Doc and Eric Dubin invited me on to their weekly Money and Markets weekly market recap/analysis to discuss – today notwithstanding – very interesting trading action in the gold/silver paper “markets” in the west and the physical, real markets in the eastern hemisphere:
CLICK ON EITHER BANNER BELOW TO LEARN MORE ABOUT EACH
“It’s unequivocal now: We are taking money from the new employees and using it to pay off this liability for the old employees,” said Turner, a Gov. John Hickenlooper appointee. “And some might call that a Ponzi scheme.” – Denver Post, 6/27/17
The people in Denver who bother to read the news, especially the ones who are or will be dependent on the Colorado public employees pension fund (PERA), were greeted with a shock Tuesday. PERA is now admitting to be 42% underfunded, down from an alleged 38% underfunding last year. How on earth is it possible for the underfunding of a pension to increase during a period of time when the Dow, S&P 500, Nasdaq and fixed income markets are hitting or are near all-time highs?
And what about the valuations of these funds using realistic mark to market prices for the illiquid assets, like private equity, commercial real estate and OTC derivatives? Harvard University is about to sell its private equity assets. My bet is that the value received will be covered up as much as possible. And we’ll never know where the fund was marked on its books. But judging of the failure vs. expectations of the SNAP and Blue Apron IPOs, private equity investments are likely over-marked on the books by at least 15-20%. A market to market here would devastate the stated funding levels of every pension fund.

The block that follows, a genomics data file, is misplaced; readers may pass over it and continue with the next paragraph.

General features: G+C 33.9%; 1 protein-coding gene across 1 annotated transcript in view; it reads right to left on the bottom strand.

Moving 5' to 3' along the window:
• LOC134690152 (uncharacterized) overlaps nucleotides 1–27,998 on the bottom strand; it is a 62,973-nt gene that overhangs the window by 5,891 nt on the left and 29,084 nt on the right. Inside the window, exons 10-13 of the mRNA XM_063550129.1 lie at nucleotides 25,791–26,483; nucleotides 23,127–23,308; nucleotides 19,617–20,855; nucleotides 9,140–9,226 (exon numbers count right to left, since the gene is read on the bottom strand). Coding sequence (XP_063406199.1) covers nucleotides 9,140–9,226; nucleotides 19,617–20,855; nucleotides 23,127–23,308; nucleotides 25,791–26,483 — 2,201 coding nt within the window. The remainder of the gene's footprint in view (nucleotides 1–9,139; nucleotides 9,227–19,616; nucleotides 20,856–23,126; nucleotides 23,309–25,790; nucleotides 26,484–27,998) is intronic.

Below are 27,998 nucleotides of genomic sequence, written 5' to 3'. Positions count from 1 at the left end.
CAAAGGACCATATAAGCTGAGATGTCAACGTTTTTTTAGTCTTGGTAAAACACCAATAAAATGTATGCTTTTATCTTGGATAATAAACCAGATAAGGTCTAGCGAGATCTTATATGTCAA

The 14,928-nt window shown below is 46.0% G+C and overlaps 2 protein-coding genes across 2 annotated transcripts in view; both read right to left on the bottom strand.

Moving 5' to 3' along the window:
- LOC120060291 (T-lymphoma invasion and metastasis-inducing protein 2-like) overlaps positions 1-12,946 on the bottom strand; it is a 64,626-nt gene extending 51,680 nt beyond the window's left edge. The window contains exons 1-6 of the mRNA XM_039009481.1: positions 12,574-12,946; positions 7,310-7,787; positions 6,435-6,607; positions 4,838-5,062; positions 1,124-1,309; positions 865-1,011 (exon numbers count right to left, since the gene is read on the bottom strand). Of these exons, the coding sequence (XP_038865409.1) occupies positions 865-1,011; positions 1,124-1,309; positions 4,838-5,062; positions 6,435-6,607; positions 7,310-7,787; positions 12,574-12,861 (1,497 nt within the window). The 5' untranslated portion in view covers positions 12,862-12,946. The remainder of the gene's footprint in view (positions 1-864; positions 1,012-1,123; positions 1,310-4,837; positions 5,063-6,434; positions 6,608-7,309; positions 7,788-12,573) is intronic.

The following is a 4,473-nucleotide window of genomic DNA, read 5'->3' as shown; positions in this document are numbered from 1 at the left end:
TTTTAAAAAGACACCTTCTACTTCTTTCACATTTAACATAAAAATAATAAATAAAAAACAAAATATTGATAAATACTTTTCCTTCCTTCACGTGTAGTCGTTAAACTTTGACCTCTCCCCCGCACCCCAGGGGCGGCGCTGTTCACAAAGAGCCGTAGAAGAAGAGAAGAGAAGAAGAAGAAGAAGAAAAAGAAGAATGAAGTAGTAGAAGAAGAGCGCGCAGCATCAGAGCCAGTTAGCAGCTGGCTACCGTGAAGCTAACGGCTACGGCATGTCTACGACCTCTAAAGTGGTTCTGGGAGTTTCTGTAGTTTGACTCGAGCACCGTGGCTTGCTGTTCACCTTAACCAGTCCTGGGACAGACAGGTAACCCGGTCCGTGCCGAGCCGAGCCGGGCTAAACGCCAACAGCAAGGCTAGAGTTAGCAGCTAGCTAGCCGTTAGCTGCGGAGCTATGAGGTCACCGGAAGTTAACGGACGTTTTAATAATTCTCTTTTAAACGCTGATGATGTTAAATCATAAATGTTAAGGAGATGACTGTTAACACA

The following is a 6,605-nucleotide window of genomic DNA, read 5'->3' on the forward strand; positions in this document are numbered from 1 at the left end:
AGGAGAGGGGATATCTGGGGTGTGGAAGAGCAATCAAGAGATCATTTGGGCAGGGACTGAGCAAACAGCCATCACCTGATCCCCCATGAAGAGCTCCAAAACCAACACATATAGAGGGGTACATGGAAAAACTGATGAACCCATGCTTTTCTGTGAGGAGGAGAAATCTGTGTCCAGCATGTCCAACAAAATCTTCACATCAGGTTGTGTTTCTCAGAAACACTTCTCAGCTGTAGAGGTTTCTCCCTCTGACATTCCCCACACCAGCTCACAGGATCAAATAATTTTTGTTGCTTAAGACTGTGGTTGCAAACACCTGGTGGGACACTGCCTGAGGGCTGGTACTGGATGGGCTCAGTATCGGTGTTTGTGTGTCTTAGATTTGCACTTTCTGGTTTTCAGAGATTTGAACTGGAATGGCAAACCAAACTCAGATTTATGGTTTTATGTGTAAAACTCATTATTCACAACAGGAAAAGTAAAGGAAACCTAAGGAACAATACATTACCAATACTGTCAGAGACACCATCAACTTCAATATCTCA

It’s not just Illinois, which is de facto bankrupt, and the Connecticut State pension fund, which is also de facto insolvent. Nearly every State’s pension fund is severely underfunded, as well as most private funds.
That 42% underfunding for PERA, by the way, makes very generous actuarial assumptions about the assumed rate of return on assets vs. the assumed payouts. Those assumptions have been wrong for at least 20 years and will continue to be wrong. That’s why PERA’s – as well as most every other pension fund – has become more underfunded over the last year.
The quote at the top is from Lynn Turner, who was one of the few competent, if not respected, SEC commissioners in my lifetime. In my view, when politicians and public officials are willing to state the truth about a dire situation in public, it implies that the situation is on the precipice and they want to be disassociated with it – i.e the rats are jumping ship. Yesterday the Illinois State Senate minority leader resigned…
I would argue that the one of the primary reasons the Fed is working hard to keep the stock market propped up is because, if the Dow/SPX/Nasdaq were to fall 5-10% for an extended period of time – as in more than a month – the entire U.S. pension Ponzi scheme would blow up and decimate the financial system. It’s a literal black swan in full view.
This is explains the “V” rallies in the stock market when the market abruptly drops 1% on a given day – like Tuesday and Thursday this past week. The fact that the market reversed Wednesday’s overt Fed intervention on Thursday signals the possibility that the Fed is losing control.
Meanwhile, the paper price of gold has once again withstood a vicious overnight attack that began in London and continued when the Comex opened by holding up at the $1240 level and bouncing. This is the fourth time since the so-called Fed attack last week disguised by the fake news as the “fat finger” trade.